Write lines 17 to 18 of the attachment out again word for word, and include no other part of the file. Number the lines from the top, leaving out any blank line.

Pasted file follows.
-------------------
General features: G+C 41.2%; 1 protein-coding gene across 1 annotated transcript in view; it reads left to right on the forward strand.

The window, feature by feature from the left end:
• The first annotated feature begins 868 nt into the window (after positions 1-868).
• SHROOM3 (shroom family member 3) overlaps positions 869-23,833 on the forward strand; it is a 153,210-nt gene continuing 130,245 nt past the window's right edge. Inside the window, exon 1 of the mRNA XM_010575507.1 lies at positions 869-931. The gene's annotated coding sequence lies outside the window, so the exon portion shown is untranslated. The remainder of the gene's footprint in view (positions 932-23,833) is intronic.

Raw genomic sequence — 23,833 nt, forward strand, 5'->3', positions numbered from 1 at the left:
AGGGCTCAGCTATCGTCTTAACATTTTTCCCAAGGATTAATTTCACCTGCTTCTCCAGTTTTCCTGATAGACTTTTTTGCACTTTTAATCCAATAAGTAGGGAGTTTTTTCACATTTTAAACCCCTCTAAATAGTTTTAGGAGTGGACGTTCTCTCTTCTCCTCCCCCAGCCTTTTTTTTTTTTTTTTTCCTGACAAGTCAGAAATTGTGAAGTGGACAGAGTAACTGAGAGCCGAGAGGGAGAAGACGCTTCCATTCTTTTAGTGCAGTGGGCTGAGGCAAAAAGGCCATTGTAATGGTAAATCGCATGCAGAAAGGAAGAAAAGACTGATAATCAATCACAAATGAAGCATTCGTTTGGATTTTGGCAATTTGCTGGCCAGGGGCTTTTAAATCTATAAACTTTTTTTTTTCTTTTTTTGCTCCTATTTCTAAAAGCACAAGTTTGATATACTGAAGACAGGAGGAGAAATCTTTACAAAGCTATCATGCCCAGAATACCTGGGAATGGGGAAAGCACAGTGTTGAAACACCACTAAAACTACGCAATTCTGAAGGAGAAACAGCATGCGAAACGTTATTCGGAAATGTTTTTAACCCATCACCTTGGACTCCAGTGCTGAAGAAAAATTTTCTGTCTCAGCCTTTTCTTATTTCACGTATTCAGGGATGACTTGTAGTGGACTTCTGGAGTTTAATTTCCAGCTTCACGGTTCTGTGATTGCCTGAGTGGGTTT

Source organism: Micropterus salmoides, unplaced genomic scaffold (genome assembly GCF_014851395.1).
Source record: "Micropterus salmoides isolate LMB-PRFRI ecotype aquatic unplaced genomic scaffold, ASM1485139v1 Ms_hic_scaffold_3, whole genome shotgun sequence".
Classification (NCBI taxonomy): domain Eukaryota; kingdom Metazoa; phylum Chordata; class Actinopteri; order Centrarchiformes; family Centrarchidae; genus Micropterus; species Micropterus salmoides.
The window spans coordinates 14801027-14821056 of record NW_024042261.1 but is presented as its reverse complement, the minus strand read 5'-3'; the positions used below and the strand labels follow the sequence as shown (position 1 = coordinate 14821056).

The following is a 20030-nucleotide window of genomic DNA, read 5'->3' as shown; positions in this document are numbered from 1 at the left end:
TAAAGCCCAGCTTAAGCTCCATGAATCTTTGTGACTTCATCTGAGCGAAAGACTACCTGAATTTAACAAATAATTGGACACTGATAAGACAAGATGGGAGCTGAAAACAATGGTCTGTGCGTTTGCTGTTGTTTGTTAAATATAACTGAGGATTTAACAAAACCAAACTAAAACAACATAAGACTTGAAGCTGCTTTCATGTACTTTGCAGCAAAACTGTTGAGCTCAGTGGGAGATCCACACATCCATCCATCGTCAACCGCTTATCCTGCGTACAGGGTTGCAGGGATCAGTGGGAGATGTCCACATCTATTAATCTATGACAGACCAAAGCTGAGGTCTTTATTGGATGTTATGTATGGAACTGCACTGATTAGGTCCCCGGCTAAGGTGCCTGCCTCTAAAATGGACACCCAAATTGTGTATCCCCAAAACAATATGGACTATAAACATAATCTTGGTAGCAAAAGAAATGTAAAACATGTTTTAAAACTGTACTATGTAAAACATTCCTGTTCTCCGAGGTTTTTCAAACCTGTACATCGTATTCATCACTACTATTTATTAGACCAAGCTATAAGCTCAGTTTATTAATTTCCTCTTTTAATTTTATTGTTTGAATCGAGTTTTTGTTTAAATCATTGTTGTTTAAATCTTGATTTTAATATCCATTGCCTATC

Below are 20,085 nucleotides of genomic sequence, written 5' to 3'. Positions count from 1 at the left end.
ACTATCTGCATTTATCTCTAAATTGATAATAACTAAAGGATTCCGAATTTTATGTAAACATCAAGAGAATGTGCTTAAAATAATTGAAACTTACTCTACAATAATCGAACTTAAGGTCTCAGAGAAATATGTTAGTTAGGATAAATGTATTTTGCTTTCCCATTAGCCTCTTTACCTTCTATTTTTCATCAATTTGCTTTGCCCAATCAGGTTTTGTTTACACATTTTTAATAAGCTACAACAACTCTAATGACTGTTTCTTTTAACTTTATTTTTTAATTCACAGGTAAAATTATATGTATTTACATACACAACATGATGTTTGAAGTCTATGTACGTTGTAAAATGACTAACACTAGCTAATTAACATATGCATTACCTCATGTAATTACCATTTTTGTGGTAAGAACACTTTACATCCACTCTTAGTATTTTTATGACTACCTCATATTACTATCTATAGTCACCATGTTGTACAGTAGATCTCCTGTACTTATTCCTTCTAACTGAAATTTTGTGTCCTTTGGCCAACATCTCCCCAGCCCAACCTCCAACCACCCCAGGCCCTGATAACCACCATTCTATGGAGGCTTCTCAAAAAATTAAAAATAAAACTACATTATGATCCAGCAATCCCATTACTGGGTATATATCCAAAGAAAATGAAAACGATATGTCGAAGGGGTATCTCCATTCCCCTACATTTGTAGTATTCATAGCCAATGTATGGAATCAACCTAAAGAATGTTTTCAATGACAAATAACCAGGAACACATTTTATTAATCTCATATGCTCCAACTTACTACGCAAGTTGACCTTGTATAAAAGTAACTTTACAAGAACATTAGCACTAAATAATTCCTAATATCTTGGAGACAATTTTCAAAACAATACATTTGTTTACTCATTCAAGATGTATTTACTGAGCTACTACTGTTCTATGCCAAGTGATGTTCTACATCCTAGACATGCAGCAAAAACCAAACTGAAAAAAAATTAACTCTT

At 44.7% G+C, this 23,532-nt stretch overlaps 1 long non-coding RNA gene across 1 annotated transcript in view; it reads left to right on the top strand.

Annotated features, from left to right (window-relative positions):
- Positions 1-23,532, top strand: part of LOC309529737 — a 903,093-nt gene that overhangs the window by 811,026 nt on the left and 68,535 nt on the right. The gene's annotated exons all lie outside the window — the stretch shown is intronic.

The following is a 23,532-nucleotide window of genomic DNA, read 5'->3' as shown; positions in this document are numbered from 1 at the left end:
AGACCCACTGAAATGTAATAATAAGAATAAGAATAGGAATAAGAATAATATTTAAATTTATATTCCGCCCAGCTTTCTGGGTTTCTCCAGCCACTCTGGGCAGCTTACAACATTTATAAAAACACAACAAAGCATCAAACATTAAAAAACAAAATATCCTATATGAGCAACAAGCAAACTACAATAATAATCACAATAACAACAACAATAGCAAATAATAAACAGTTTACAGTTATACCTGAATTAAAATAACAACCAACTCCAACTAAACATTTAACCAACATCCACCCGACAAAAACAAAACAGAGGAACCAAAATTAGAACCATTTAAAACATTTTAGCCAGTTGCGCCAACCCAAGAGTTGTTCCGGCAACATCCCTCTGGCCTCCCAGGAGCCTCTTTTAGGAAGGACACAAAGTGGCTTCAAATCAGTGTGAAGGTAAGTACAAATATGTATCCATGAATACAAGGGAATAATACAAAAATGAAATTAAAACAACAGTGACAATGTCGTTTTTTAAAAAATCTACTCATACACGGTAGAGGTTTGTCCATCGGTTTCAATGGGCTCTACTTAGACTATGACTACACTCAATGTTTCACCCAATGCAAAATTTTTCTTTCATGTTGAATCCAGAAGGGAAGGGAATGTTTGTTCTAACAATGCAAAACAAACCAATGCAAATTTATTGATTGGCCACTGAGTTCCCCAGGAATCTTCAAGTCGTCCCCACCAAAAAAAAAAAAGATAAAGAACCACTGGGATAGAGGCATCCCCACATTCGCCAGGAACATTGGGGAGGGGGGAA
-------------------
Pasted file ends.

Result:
- Positions 1-23,532, top strand: part of LOC309529737 — a 903,093-nt gene that overhangs the window by 811,026 nt on the left and 68,535 nt on the right. The gene's annotated exons all lie outside the window — the stretch shown is intronic.

The following is a 23,532-nucleotide window of genomic DNA, read 5'->3' as shown; positions in this document are numbered from 1 at the left end: